Creating alternative visions : the role of national and transnational social movements in the demise of Polish state socialism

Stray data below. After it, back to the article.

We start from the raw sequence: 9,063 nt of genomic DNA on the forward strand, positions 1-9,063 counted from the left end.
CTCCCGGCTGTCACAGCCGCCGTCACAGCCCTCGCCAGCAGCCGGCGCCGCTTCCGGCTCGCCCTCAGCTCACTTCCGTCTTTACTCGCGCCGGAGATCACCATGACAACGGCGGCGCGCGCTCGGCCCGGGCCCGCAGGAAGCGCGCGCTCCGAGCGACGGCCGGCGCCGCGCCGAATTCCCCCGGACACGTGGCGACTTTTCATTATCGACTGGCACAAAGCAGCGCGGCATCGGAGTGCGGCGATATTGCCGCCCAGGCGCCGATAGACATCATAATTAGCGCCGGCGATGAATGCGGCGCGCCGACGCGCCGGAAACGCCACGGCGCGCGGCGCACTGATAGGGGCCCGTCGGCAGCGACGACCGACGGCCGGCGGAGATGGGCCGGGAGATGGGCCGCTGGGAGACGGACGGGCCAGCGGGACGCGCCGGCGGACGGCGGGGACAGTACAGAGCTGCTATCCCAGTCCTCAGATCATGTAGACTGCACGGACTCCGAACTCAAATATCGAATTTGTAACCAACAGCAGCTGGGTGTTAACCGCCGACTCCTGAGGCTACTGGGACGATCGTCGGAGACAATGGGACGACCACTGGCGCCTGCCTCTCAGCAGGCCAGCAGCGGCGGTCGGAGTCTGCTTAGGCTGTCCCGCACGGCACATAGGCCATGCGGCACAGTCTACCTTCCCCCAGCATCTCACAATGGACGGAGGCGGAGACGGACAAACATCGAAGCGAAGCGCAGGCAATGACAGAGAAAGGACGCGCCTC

The accompaniment of the collapse of Eastern European state socialism by a visible manifestation of "people power" has raised questions concerning "system collapse ... and the role of social movements in this" (Manning 1993, 1319). Some Western peace activists have already offered an answer to this question, claiming that Eastern social movements, supported by Western counterparts, were instrumental in the collapse of state socialism. This thesis addresses these questions and investigates this claim, by analysing the origins, philosophy and ultimate impact of national and transnational social movements in the disintegration of Polish state socialism. Although state socialist Poland provided an inhospitable context, it will be argued that problems of system disintegration besetting the Polish state opened up the political opportunity structure enabling social movements to originate. Moreover these movements were not simply exploiters of political opportunity but were inspired by a moral vision of creating a civil society. Sources and interviews drawn from Polish movements will be used to demonstrate these arguments. At the International level it will be suggested that Superpower detente opened the political opportunity structure for transnational interaction between social movements across the Cold War divide. Furthermore, these movements were inspired by a moral vision of how the international system should be. An empirical enquiry into the relationship between a British peace movement and Polish movements will investigate the efficacy of this interaction but will simultaneously demonstrate the difficulties caused by these movements' possession of conflicting moral visions. Having analysed the origins and activities of these movements - their interaction with each other, the socialist state and the international system - conclusions will be drawn both about the specific role of social movements in democratic transition at the Round Table and from a more general perspective, the significance of the practical and moral challenge offered by social movements to the socialist state.